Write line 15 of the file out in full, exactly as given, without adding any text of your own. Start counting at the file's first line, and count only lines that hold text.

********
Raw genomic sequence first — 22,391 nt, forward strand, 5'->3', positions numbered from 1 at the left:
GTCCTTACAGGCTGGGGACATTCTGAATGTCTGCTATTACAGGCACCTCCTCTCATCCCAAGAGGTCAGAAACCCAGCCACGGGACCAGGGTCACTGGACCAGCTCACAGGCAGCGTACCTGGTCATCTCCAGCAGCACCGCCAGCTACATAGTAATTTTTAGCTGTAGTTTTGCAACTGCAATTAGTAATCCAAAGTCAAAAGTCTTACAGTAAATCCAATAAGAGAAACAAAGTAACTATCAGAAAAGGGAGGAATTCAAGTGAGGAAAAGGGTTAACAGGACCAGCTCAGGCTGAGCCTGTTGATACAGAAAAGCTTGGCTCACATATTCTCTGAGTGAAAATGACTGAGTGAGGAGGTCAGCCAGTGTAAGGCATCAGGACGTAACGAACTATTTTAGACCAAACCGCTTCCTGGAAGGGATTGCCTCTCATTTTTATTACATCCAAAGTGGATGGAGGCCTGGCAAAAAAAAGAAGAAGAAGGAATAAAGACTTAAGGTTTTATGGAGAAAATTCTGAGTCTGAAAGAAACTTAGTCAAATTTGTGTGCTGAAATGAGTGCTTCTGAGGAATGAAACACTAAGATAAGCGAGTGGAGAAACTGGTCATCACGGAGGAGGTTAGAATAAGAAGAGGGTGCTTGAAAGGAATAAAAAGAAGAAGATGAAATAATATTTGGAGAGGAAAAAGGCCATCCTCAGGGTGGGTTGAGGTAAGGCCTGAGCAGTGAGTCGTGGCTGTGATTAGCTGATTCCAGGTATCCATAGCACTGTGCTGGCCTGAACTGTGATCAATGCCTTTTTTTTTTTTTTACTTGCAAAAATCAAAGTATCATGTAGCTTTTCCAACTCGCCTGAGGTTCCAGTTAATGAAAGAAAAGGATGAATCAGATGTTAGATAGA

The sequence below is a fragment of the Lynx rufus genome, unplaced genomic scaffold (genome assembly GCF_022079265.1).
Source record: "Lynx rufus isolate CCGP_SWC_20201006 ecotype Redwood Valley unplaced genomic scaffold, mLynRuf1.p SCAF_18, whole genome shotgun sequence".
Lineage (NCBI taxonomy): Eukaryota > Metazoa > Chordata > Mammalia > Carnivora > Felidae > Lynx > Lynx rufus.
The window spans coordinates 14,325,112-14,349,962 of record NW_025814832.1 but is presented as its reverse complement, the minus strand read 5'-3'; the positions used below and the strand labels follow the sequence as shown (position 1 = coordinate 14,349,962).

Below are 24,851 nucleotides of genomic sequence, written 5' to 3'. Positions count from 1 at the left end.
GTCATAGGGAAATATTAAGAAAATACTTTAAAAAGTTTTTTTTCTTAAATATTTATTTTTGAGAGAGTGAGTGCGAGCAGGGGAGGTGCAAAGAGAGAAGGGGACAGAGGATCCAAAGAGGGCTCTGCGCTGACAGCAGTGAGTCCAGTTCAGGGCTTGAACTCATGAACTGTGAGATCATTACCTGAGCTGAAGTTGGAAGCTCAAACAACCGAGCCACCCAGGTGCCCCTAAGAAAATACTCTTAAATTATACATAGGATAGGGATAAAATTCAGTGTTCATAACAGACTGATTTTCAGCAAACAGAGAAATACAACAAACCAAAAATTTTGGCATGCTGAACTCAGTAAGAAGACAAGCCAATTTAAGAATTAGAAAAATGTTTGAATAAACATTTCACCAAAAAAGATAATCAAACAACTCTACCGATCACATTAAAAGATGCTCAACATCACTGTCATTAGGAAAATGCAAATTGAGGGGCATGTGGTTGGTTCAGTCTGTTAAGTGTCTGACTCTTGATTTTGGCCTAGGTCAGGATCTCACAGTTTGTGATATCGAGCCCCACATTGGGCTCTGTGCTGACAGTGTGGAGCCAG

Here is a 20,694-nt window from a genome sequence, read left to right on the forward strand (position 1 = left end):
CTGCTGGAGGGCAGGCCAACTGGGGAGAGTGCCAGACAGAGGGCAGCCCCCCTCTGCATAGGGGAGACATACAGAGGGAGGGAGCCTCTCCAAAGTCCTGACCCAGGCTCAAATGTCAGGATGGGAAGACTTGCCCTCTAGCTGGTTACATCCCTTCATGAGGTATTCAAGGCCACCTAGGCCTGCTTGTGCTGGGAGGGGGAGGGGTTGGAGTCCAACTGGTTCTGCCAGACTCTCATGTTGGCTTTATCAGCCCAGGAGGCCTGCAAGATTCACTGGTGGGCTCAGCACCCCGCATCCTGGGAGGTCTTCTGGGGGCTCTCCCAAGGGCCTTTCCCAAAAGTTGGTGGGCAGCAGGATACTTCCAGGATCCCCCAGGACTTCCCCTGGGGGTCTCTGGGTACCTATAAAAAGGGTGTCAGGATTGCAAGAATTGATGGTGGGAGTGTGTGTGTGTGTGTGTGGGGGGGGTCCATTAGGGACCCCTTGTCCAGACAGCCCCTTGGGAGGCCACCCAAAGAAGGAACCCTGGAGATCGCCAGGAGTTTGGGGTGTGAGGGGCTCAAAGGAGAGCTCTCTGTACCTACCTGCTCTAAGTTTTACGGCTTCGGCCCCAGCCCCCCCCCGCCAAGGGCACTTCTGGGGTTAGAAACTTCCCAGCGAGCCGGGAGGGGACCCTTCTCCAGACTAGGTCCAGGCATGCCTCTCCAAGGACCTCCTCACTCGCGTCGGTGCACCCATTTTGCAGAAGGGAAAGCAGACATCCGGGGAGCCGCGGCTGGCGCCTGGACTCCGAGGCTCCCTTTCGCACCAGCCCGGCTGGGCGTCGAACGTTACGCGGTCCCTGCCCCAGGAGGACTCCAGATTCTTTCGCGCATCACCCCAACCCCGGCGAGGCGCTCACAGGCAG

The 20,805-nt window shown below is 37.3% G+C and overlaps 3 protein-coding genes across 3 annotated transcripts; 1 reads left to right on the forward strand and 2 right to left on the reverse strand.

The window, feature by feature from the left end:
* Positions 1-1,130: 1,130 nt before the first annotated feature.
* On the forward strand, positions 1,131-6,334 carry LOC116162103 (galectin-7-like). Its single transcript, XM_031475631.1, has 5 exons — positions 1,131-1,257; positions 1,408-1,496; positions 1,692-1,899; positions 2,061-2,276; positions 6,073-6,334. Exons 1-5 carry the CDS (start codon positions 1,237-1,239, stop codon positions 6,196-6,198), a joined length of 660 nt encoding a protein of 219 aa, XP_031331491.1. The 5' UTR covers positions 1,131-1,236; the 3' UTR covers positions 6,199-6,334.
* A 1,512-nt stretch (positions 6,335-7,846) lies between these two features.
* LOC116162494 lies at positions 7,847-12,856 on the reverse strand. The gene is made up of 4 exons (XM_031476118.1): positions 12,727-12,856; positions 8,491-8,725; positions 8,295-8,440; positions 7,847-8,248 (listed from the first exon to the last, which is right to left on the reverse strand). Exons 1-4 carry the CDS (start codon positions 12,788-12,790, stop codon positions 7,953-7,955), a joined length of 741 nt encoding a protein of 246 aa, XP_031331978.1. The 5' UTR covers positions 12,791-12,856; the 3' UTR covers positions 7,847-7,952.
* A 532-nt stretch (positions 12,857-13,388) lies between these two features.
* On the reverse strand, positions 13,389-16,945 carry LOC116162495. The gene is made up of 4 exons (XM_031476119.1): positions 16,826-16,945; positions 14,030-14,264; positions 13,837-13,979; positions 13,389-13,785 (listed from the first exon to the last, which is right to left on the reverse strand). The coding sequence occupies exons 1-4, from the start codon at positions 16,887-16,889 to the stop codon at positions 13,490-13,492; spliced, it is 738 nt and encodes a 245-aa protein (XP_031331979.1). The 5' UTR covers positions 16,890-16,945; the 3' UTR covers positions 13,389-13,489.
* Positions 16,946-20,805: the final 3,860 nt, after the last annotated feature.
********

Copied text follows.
* A 1,512-nt stretch (positions 6,335-7,846) lies between these two features.